Do I HAVE to Undergo the Internal Exam?

This is the most common question pelvic patients ask, and the answer is this: no.

But it is recommended.

It is perfectly normal to be anxious about a pelvic floor exam, but an internal digital exam is the gold standard when it comes to assessing pelvic conditions. Without it, we can get an idea of what’s happening, but not the full picture. It would be like trying to assess a sprained ankle without taking off your shoe.

Most patients are worried because they have so much pain and aren’t sure they can tolerate the assessment and treatment, and that’s natural! Having said that, all pelvic physiotherapists want is to minimize any anxiety or stress around coming to an appointment. So, if it is something you are worried about, talk to your therapist. As mentioned, the internal exam is the preferred option but there are other strategies to pursue if it’s not an option. Whether it’s breathing and visualization for relaxation of an overactive pelvic floor or verbal cueing with observation for proper contractions, alternative options exist.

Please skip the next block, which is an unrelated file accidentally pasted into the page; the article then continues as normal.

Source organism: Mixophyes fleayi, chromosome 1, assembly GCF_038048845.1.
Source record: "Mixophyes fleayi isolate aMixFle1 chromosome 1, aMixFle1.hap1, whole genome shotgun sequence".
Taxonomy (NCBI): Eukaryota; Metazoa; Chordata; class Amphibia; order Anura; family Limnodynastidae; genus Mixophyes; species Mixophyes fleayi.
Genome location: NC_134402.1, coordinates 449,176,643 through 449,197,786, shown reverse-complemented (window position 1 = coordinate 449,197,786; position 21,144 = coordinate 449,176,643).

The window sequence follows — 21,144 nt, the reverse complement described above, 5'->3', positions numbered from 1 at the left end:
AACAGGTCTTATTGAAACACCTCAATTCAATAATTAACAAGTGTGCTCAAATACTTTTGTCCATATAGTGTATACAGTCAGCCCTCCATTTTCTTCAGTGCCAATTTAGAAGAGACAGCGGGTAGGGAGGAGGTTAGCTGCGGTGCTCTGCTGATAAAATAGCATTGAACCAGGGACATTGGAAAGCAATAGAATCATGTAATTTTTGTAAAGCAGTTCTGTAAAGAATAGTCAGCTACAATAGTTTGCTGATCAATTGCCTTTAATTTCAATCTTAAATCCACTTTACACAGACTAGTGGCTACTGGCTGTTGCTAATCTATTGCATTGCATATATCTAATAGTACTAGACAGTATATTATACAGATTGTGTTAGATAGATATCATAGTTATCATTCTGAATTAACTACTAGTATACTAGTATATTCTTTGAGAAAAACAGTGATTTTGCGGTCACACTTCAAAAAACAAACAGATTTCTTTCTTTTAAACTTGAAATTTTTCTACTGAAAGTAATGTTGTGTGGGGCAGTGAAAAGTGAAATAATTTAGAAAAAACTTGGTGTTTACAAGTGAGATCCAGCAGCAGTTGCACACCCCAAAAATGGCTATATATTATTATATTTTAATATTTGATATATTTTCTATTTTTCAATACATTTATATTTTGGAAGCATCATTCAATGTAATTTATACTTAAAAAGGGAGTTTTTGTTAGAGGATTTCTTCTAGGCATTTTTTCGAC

A pelvic physiotherapist should always explain what we are doing every step of the way and will move very slowly to ensure we aren’t creating a lot of pain. Consent and tolerance are important pillars of our treatment plans.

How Can I Access This Sort of Care?

Anyone can see a physiotherapist, call and make an appointment for an initial assessment. However, if you are hoping for your treatment to be covered through extended health care benefits, check if your insurance policy requires a doctor referral. Most importantly, if you have benefits that cover physiotherapy then any pelvic physiotherapy sessions should also be covered.

What Should I Look for When Trying to Find a Pelvic Health Physiotherapist?